Rays vs Rangers

More notes:
-Carlos Pena (.196/.325/.407, with 28 HR, 84 RBI on 95 hits, and 87 BB) has to be the first guy in the post-1920 era (i.e., when home runs became a significant part of offenses, rather than random curiosities) to lead a playoff team in homers while batting below .200. In fact, Mark McGwire in 2001 is the only other guy to hit 20 or more homers with a sub-.200 batting average for a playoff team, hitting 29 of them in 299 at bats, but that team had 37 homers from Albert Pujols, 30 from Jim Edmonds and 27 from JD Drew.
(Off topic of the Rays, but Mark Reynolds this season became the first player to hit 30 homers while batting below .200 (.198, 32 HR), and with 211 Ks was a major contributor to the D-Backs’ ludicrous 1,529 strikeouts, 132 more than the prior record and 170 per lineup slot – the first team in MLB history to strike out more than once per lineup spot per game).
-The Rays are an unusual offensive team: third in the majors in runs despite being 8th in the AL in OPS, including 6th in OBP, and 8th in slugging and sixth in homers. But don’t declare them a superior contact-hitting team: they finished 13th in the AL in batting average and first in strikeouts (the OBP was made up only by leading the league in walks), and they ran themselves into the fifth-most caught stealings in the AL. They didn’t do it by bunting runners over, having a below-MLB average number of sac hits. How’d they do it? An MLB-best 172 steals helped (White Sox were second with 160), as did an MLB-best 57 sac flies (not an easy accomplishment when you lead the league in Ks and are in the middle of the pack in baserunners). But maybe the most staggering number: a MLB-low 92 GIDP, 32 below the MLB average; Carlos Pena, despite not being especially fast, hit into just two double plays all year, the fruits of a lot of strikeouts and fly balls. I’d be interested to see how many MLB teams have put more than 2,000 men on base – more than 1,500 of them on first – and hit into less than 100 double plays (the Cardinals did it in 1985). The team batting line of .266 /.368/.422 with men in scoring position undoubtedly helped too, compared to .275/.338/.431 with a man on first and .230/.313/.386 with the bases empty. Good baserunning and clutch hitting may be cliches that are rarely the keys to success, but for this team, that’s the answer. Carl Crawford scored 47.2% of the times he was on base, fourth-best in the majors among players with 300 or more plate appearances (behind Tyler Colvin, Drew Stubbs and Cameron Maybin), and Sean Rodriguez scored 46% of the time. Crawford was also one of the Rays who was best with men in scoring position, as you can see here: he hit .359/.400/.538 with RISP; Matt Joyce hit .288/.444/.576, Pena hit .239/.411/.415, BJ Upton .234/.368/.402, Ben Zobrist .276/.358/.408. Neither Crawford nor Pena hit into a double play with men in scoring position all year. The team’s propensity to draw walks with men in scoring position was definitely a contributor to its ability to concentrate a lot of runs out of a relatively few baserunners. The downside is, running the bases audaciously and hitting in the clutch are hard things to replicate in the postseason (Bill James looked at this historically in explaining the failure of the 1985 Cardinals, and subsequent teams like the 1987 Cards and the 2001 Mariners have reinforced the point).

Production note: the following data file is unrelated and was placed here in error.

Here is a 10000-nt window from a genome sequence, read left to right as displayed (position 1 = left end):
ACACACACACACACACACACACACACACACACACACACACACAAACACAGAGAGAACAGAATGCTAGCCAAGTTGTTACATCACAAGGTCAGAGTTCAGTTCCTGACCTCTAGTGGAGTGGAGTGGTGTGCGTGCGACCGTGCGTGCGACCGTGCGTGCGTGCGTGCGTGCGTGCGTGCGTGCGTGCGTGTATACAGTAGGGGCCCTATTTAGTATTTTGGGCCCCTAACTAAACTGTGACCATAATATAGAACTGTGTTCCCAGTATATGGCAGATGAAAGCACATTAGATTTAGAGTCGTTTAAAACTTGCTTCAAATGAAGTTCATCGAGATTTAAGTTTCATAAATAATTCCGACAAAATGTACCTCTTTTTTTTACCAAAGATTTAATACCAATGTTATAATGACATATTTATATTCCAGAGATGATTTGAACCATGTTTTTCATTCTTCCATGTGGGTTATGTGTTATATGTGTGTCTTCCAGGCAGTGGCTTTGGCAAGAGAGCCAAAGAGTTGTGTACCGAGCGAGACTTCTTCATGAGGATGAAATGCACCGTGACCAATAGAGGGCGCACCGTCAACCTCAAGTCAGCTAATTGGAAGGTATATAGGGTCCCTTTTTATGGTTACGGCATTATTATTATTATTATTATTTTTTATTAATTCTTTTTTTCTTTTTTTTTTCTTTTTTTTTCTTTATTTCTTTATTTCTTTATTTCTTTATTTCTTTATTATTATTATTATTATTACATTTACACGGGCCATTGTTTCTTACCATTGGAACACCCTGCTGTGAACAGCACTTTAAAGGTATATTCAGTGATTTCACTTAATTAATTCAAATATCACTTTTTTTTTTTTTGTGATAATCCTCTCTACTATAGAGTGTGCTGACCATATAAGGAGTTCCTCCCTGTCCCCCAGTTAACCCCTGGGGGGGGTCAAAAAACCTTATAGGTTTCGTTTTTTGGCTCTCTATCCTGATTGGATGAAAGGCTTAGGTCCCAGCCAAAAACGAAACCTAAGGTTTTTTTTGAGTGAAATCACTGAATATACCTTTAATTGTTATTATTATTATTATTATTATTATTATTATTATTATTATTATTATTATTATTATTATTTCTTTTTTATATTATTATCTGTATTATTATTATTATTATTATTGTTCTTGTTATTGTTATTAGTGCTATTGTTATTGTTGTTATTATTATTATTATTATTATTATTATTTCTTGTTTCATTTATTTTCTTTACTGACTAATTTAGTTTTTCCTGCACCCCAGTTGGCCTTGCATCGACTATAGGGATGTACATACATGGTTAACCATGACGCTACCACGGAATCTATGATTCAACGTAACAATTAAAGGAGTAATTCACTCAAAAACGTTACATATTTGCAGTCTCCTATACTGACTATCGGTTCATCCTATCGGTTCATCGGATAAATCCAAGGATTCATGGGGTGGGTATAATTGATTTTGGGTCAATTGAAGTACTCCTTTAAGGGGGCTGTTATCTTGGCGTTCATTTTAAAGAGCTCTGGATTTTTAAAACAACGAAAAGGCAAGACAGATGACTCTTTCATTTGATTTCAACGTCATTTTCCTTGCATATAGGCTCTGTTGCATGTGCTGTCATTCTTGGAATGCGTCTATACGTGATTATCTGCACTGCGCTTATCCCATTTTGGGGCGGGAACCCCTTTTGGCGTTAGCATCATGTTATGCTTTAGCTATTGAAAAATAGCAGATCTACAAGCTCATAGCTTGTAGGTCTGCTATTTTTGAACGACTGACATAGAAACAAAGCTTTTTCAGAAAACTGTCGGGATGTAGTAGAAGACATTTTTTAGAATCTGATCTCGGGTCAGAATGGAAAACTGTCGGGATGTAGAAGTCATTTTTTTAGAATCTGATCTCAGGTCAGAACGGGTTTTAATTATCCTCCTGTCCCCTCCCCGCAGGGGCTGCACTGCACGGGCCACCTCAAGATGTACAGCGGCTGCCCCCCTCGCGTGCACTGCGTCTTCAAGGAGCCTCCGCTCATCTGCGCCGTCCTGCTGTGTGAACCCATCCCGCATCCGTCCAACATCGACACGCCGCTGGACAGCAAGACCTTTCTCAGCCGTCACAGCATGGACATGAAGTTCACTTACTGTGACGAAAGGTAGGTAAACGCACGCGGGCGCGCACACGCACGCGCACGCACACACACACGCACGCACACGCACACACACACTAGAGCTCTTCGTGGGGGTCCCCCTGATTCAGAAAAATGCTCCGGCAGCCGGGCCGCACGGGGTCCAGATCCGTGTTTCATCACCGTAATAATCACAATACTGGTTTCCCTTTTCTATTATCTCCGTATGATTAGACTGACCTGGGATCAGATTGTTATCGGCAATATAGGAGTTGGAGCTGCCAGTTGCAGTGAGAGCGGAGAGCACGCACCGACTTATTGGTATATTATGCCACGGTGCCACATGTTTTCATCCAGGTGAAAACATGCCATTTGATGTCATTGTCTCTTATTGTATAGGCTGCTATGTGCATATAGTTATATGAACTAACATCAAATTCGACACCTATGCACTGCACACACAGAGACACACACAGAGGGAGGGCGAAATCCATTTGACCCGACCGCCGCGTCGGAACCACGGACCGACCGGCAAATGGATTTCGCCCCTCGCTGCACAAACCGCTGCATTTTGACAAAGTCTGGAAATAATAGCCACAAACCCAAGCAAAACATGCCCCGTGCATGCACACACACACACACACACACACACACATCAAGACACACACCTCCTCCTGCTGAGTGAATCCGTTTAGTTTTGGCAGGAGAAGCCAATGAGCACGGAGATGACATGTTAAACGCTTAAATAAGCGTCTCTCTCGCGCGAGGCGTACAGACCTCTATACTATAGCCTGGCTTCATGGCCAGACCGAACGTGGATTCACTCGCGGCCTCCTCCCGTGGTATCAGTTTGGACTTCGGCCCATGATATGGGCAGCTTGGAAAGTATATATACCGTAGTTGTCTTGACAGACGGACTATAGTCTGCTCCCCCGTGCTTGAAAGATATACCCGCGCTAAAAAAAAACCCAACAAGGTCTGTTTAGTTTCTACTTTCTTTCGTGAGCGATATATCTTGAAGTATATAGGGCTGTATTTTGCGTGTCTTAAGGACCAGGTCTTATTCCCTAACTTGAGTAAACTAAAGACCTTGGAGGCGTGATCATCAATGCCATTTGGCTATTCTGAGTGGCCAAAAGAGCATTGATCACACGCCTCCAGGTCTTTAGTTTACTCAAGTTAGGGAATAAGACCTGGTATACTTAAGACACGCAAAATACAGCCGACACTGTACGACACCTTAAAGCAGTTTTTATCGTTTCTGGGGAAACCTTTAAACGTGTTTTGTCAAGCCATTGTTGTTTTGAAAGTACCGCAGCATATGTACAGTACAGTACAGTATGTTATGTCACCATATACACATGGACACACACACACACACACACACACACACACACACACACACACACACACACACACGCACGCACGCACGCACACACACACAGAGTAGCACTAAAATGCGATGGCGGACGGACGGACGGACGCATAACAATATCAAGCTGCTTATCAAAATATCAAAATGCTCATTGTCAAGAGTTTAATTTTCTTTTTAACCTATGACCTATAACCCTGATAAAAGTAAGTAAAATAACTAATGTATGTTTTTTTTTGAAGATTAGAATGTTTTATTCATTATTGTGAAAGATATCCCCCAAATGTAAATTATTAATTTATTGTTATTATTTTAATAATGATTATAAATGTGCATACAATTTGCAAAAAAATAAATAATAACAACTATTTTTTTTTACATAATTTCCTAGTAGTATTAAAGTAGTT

This insanely detailed look at the evolution of David Price’s pitch selection and location is fascinating and helps show the development of a stud starter.